Five Key Elements Your Data Governance Business Glossary May Be Missing
The average data definition doesn't have all the answers to users' questions. To get more information, add one of these five key elements to your organization's data governance business glossary.
- By Jake Dolezal
- February 16, 2016
For data governance programs, the business glossary is a sacred text that represents long hours of hard work and collaboration between data stewards and subject matter experts to develop and refine. Often much attention is given to the accuracy of business data terminology, and rightfully so. You have also likely worked painstakingly on maintaining the consistency of your glossary and its form and formatting. When it comes to the content of your business glossary, however, accuracy and consistency are only two-thirds of the equation. The other third: are your definitions complete?
Today's data-savvy business users demand a greater understanding of the data they use. For example, business analysts may use an enterprise data warehouse, which is stocked full of derived attributes, conformed dimensions, and aggregated measures that barely resemble the original source data they are analyzing. Therefore, they must spend precious time trying to understand the data when they could be doing their analysis.
Most business glossaries follow a dictionary style in their form:
- Word: "This is a business term"
- Etymology: "This is the system, department, group, or team who defined it"
- Part of speech: "This is how and where it is used"
- Definition: "This is one or two lines of what it means"
- Synonyms: "These are any aliases, nicknames, or abbreviations by which it is known"
Unfortunately, this often falls short of answering the full gambit of business users' questions about the data they are working with and trying to understand. Many users need more information to reach a full understanding of the data they analyze and report on.
To bridge the understanding gap left by the average data definition, here are five key elements that may be missing from your organization's data governance business glossary:
1. A one-liner: Depending on how verbose your current definitions are, you may want to consider having an additional definition -- a one-liner in addition to the full narrative. A one-liner is a concise response to a question such as, "What does 'Customer Type' mean?" It's similar to the elevator pitch in that a businessperson simply needs a quick clarification of what is meant by a single term. This is separate from the full narrative of your business glossary definition, and the remaining four elements below are considerations to add to your full business term entries.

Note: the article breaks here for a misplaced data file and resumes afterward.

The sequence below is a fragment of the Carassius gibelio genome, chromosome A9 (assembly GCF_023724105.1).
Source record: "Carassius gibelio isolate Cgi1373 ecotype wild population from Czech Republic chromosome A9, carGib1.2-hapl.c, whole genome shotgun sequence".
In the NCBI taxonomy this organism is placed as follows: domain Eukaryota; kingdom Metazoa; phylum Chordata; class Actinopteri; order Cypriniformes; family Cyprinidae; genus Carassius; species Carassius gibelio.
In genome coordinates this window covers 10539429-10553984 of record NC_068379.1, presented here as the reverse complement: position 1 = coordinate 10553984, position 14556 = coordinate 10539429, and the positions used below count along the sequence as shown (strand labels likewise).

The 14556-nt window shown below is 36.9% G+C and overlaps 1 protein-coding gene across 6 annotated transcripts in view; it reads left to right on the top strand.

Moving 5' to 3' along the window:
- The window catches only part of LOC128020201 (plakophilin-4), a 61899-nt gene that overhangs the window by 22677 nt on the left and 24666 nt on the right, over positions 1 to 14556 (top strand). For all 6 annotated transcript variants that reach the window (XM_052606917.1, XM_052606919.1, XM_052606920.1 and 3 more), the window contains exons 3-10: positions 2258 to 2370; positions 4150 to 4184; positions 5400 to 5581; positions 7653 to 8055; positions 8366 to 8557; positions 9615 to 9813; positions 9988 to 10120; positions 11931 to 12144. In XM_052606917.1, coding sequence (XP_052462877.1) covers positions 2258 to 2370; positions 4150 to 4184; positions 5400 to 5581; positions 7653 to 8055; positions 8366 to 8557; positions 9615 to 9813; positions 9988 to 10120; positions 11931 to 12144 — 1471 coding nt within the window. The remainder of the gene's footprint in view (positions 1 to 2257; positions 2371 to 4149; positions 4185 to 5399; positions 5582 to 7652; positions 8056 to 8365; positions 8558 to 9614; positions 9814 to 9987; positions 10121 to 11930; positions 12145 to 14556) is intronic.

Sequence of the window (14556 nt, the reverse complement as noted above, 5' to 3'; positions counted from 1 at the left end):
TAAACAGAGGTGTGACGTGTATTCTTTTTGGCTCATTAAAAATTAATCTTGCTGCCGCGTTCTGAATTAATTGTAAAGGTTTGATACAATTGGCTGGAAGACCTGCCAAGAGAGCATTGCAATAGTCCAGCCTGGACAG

2. A real-life example: Humans gain understanding of an unclear meaning when given a concrete example to which they can easily relate. Create a new, short (two- or three-sentence) paragraph that starts with the phrase "For example." Give a classic or contemporary example of the data in use in a real-life scenario within your business. Think of the lowest common denominator across your entire user base, and start with that. There is no need to offer an overly complex example.
3. A list of all possible valid values: Another way to drive home the meaning of a data element is to list the known possible values of the data attribute. If you have a "Customer Type" attribute, maybe stating the possible values of "In person, phone, online" are probably sufficient for an analytics user to understand the meaning and boundaries of a term. A list of valid values is also known as an enumeration list. Feel free to add the value of your data profiling here by providing some basic statistics and frequency of these values within your system. Also, call out how new, unknown, blanks, and null values are handled.
4. The rules and logic of how the data element was derived: Break down the barriers to understanding derivations of data by providing the business rules and logic that were used to group, categorize, summarize, and transform data flowing out of source systems. This could be a translation table or decision tree. Some very data-savvy business users and analysts even would like to see the raw SQL logic embedded in ETL and ELT jobs and scripts.
5. The full ancestry of a data element: Another particularly useful component of a complete business glossary entry is a full ancestry of a data element in terms of source-to-target, life cycle, relationships, and dependencies. Provide your analysts with a fill data lineage from creation with the source to consumption by BI users. Think about a table that shows the system, database, table, and attribute each step of the way. Identify any derivations, aggregations, or other transformations as well. If your business glossary tool allows it, consider inserting a data flow diagram. As an added benefit for data governance, this is also an excellent resource for root-cause analysis and backtracking a data quality issue that data stewards would enjoy.
I challenge you to review the completeness of your business glossary's content. For a data governance program, business users of data are its primary customers, and what better way to serve them than with a fully robust business glossary. Adding any of the five elements discussed here to your data definitions will save your business users time and infuse good data usage practices throughout the organization.
Dr. Jake Dolezal is practice leader of Analytics in Action at McKnight Consulting Group Global Services, where he is responsible for helping clients build programs around data and analytics. You can contact the author at firstname.lastname@example.org